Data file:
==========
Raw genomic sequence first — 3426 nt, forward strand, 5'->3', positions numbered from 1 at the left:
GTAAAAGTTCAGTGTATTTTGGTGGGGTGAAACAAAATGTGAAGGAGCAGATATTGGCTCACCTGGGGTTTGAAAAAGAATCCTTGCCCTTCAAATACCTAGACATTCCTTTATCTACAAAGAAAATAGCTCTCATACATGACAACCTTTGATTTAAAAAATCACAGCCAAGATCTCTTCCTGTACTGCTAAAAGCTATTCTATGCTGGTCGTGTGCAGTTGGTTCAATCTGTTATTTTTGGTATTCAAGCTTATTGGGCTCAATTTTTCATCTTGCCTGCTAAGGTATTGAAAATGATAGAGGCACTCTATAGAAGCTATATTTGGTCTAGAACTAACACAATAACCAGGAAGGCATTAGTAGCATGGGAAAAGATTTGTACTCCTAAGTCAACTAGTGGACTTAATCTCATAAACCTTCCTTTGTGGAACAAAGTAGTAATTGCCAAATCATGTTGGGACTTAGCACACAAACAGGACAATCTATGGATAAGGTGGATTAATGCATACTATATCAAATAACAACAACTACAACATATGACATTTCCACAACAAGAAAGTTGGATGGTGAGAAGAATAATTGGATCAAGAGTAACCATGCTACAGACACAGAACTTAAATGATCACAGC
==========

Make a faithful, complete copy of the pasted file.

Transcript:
Raw genomic sequence first — 3426 nt, forward strand, 5'->3', positions numbered from 1 at the left:
GTAAAAGTTCAGTGTATTTTGGTGGGGTGAAACAAAATGTGAAGGAGCAGATATTGGCTCACCTGGGGTTTGAAAAAGAATCCTTGCCCTTCAAATACCTAGACATTCCTTTATCTACAAAGAAAATAGCTCTCATACATGACAACCTTTGATTTAAAAAATCACAGCCAAGATCTCTTCCTGTACTGCTAAAAGCTATTCTATGCTGGTCGTGTGCAGTTGGTTCAATCTGTTATTTTTGGTATTCAAGCTTATTGGGCTCAATTTTTCATCTTGCCTGCTAAGGTATTGAAAATGATAGAGGCACTCTATAGAAGCTATATTTGGTCTAGAACTAACACAATAACCAGGAAGGCATTAGTAGCATGGGAAAAGATTTGTACTCCTAAGTCAACTAGTGGACTTAATCTCATAAACCTTCCTTTGTGGAACAAAGTAGTAATTGCCAAATCATGTTGGGACTTAGCACACAAACAGGACAATCTATGGATAAGGTGGATTAATGCATACTATATCAAATAACAACAACTACAACATATGACATTTCCACAACAAGAAAGTTGGATGGTGAGAAGAATAATTGGATCAAGAGTAACCATGCTACAGACACAGAACTTAAATGATCACAGC